In Sydney, Australia on Dec. 15, a man dressed as a Muslim cleric took a number of people hostage in a busy café. Australian police were able to kill the gunman and thereafter freed the hostages. Two hostages died in the incident.

In the aftermath of this crisis, Muslims in Australia feared they would be subject to hate crimes, as is common in the aftermath of such events. Australian Rachel Jacobs was sitting on a public train when she noticed a Muslim woman begin to remove her hijab, the Muslim headscarf, as a result of this fear. Jacobs ran up to this Muslim woman at the train station and told her to put the hijab back on, and reassured her by saying “I’ll walk with you.” The Muslim woman began to cry and hugged Rachel in appreciation. Jacobs wrote about the incident on Twitter, which resulted in the hashtag #illridewithyou. Australians tweeted the hashtag with offers to ride the train with Muslims to offer them a sense of safety. The tweet trended worldwide, because people were touched by these acts of kindness and responses by the Australians.

Although this is not the only form of activism necessary to create change, the first battle is always awareness. Social media is bridging the gap between what major news sources write and the general public opinion.

Some people may think that activism through social media is not true activism, but positive responses to Twitter activism prompted major mainstream news sources to cover it as a legitimate form of activism. In this way, news sources turned away from arguments from people that view the Islamic doctrine as inherently violent and turned toward talking about the problems of anti-Muslim backlash, recognizing Islamophobia as a problem. They encouraged peace and solidarity with these Muslims, and went a step further by encouraging people to take action by offering help to Australian Muslims.

As a Muslim woman who wears hijab, I am grateful for people like Rachel Jacobs. My hijab is a symbol of a choice that I made and a reflection of my beliefs. In all honesty, it is my favorite part of my religion and it pains me to see that someone could fear so much for their own life that they feel forced to take it off. Some may assume that every person who wears hijab is forced to by someone else, making it difficult for me to explain that, as an American-born Muslim, I freely choose to wear my hijab. While I fear the possibility of hate crimes during times such as these, I also feel that people are becoming more and more aware of the difference between Muslims and extremists.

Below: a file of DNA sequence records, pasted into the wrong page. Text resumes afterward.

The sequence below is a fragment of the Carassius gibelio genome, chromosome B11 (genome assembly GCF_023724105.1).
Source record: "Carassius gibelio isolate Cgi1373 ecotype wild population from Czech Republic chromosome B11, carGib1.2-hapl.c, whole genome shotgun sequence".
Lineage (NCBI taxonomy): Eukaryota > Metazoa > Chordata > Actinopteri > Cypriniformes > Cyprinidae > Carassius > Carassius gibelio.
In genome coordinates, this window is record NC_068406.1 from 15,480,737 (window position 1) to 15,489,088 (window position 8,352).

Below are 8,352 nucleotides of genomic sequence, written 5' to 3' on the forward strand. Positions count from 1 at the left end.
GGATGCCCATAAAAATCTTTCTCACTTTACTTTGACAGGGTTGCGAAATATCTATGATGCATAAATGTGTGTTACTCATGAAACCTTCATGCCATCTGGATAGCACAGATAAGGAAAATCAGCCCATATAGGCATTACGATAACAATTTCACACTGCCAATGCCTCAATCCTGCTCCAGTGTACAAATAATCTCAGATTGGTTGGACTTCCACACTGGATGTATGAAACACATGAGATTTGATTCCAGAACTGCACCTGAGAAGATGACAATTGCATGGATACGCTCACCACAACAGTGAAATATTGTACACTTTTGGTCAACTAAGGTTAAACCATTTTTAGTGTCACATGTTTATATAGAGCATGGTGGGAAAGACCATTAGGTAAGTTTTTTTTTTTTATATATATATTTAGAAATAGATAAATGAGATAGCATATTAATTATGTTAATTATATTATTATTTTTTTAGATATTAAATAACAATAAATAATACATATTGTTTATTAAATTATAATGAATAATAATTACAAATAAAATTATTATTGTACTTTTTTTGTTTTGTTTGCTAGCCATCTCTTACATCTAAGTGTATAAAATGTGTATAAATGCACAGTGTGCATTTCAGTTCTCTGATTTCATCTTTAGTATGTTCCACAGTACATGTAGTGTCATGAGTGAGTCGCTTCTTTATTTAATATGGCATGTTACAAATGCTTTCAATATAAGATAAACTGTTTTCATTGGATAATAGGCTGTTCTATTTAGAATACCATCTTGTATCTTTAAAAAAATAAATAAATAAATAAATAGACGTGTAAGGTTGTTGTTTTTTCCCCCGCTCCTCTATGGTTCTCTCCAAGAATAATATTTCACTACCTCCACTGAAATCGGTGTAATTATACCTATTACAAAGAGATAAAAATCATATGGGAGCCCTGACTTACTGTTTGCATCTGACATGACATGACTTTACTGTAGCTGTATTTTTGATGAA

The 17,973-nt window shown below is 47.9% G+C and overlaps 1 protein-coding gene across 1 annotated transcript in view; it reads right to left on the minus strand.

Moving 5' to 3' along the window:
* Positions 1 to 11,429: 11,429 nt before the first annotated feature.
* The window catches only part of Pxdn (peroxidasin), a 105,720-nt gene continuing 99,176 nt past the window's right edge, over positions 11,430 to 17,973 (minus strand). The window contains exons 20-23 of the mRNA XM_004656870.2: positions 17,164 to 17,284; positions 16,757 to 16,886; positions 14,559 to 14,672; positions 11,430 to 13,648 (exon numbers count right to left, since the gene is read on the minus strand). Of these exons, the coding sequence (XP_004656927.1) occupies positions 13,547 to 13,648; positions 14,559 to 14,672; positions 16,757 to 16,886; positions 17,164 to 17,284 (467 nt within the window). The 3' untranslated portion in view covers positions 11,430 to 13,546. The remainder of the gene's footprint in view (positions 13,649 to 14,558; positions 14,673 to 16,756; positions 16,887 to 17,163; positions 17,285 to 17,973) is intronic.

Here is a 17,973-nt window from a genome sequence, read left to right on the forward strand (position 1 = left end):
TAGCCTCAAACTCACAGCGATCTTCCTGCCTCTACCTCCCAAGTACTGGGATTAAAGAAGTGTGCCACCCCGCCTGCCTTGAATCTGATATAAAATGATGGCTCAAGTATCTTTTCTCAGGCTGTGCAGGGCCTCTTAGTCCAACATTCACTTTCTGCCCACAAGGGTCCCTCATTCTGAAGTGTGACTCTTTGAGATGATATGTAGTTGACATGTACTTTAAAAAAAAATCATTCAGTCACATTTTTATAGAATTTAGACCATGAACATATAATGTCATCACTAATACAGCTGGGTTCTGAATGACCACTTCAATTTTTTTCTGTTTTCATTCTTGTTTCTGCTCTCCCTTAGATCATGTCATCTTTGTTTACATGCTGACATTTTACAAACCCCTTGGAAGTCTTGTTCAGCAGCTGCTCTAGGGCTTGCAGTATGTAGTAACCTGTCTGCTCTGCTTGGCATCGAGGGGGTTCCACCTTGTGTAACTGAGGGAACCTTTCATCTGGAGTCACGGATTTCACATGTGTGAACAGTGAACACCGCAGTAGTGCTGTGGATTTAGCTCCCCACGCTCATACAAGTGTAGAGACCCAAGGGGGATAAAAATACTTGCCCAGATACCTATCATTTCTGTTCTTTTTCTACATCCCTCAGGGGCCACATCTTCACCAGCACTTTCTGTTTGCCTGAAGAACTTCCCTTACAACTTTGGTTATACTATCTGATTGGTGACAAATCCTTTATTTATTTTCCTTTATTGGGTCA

Social media activism played a role in spreading both awareness and support for the protests in Ferguson and against police brutality. Protesters live-tweeted with hashtags like #PrayforFerguson and #BlackLivesMatter. Again, the prevalence of social media made it so major news sources could not ignore Ferguson and its ties to racism. Instead of treating Ferguson as an isolated case in which only one town was affected, it became recognized as part of a greater national problem. Whether or not this would have happened without social media can only be speculated, but it did make the news travel much faster through average people witnessing the protests.

In addition to this, it attracted awareness and support from celebrities and athletes like Detroit Lions running back Reggie Bush and many others from the NFL, as well NBA players such as LeBron James and Kobe Bryant, who all wrote “I Can’t Breathe” on their shirts during pregame warm-ups. This was originally a hashtag on Twitter as a tribute to Eric Garner’s words as he was tackled by police officers. These athletes’ actions brought a new group of people into the conversation.

As a Muslim, the hashtag #illridewithyou warmed my heart. It gave me hope that maybe more people see Islam the way I see it, or maybe the world is slowly starting to realize the difference between Islam and people who use the name of Islam for their own agendas. I cannot speak on behalf of African Americans who have been subjected to racism, but my hope is that the awareness spread via social media about police brutality made them feel that someone is speaking out for them.

Social media activism can be a catalyst for change and the beginnings of much larger movements, as anyone with Internet access can write their opinion and share it with a large audience. This gives people who may have been previously overlooked the power to speak their mind, particularly young people. This can cause an overwhelming sense of community and solidarity, giving people a sense that there are others that agree with their viewpoint as well. Social media allows a post to travel from one end of the world to another, in a matter of seconds, connecting the globe and allowing solidarity to be spread.

Rabab Jafri can be reached at rfjafri@umich.edu.

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